• 9. STANDARD DEVIATION HOW DO WE MEASURE RISK?  Standard deviation (SD) is one way to measure risk. It measures the volatility or riskiness of portfolio returns (dispersion of possible outcomes).  SD ( -sigma) = square root of the weighted average squared deviation of each possible return from the expected return.  The greater the standard deviation, the greater the uncertainty, and the greater the risk.  Standard Deviation Formula:
  • 10. STANDARD DEVIATION Example Which stock would you prefer? How would you decide?
  • 11. STANDARD DEVIATION Summary Expected Return Standard Deviation Company A B 10% 14% 3.46% 13.86% We can conclude that, company A has lower risk compared to investment B BUT Company B has higher return. Final choice is determined by our attitude toward risk and there is NO single right answer
  • 12. COEFFICIENT OF VARIATION     It is NOT TRUE to conclude that asset with high standard deviation has a high risk where comparison of risk was made between assets with a different expected rate of return. The coefficient of variation, CV, is a measure of relative dispersion that is useful in comparing risks of assets with differing expected returns. Formula: CV = σr r The higher the CV, the higher the risk.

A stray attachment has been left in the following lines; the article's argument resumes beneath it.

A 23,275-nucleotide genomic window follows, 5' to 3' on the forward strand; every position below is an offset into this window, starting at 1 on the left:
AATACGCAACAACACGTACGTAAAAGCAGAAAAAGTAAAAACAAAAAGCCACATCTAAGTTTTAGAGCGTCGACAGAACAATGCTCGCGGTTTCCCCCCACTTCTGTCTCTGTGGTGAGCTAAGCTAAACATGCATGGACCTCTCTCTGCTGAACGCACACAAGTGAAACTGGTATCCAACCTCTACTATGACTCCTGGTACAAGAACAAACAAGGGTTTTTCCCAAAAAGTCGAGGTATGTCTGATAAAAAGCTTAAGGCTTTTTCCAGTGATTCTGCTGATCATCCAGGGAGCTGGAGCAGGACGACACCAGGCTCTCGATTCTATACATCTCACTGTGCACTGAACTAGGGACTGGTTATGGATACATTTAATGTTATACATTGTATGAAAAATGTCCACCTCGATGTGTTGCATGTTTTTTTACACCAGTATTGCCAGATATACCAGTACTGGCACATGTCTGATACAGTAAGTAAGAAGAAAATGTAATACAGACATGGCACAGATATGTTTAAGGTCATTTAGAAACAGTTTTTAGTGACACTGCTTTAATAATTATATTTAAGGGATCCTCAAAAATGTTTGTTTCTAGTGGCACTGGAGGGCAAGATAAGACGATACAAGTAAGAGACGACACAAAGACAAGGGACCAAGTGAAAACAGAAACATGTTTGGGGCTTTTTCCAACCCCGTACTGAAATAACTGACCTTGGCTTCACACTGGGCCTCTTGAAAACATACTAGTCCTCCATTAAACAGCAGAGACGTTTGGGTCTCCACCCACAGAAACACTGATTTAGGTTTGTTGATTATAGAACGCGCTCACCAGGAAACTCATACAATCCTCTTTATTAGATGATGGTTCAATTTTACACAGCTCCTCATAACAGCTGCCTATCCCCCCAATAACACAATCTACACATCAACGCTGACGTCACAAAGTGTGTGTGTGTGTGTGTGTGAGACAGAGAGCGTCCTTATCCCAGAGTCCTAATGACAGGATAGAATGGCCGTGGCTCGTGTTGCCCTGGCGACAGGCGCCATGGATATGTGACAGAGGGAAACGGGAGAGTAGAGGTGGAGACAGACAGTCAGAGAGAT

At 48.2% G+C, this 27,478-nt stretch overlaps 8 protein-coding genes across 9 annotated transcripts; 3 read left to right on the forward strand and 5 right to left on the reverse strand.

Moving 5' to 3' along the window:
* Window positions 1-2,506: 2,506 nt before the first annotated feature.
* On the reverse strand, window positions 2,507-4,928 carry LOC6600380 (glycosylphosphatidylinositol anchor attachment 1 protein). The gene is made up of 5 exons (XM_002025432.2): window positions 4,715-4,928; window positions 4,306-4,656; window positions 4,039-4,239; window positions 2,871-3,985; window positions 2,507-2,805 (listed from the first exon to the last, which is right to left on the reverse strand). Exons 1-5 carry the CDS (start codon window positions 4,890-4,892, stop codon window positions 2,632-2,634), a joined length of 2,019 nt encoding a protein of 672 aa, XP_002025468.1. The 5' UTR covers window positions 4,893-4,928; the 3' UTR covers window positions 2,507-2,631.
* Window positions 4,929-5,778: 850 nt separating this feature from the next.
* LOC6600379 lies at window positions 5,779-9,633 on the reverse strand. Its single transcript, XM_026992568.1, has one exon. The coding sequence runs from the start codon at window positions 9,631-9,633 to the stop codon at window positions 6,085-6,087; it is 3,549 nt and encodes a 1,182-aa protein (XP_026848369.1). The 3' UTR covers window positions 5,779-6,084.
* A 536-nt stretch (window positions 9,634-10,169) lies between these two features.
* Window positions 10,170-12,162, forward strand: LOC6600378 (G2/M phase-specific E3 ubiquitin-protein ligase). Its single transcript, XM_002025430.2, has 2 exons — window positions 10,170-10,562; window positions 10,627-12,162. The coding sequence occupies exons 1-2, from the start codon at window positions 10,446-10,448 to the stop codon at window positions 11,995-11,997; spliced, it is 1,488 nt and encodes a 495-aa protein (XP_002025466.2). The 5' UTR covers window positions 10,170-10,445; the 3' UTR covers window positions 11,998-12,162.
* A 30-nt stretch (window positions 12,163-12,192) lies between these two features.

• 13. COEFFICIENT OF VARIATION Example Asset A Asset B r 10% 14% σr 3.46% 13.86% a. Which assets do you prefer? b. Is it true that Asset B is more risky compared to Asset A?    CVA = 0.346 while CVB = 0.99 A unit of risk in return for asset B is higher than asset A. As a conclusion, asset A is less risky than asset B. In comparing risk, it is more effective if we are using CV because it’s consider the relative size or the rate of return of that asset.
  • 14. EXERCISE 2 Assets- Asset C and T are currently being considered by Green Corp. The distributions are shown in the following table. Asset C Asset T Pb r Pb r Boom 0.30 15% 0.30 25% Normal 0.50 10% 0.50 20% Recession ??? 2% ??? 1% a. Calculate the expected rate of return, r, for each of the assets. b. Calculate the standard deviation, for each of the assets. c. Calculate the coefficient of variation, CV, for each of the assets.
  • 15. PORTFOLIO AND RISK DIVERSIFICATION     A portfolio = any collection or combination of several financial assets (investments) at the same time or period. Combining several securities in a portfolio can actually reduce overall risk. If an investor holds a single asset, he or she will fully suffer the consequences of poor performance. This is not the case for an investor who owns a diversified portfolio of assets.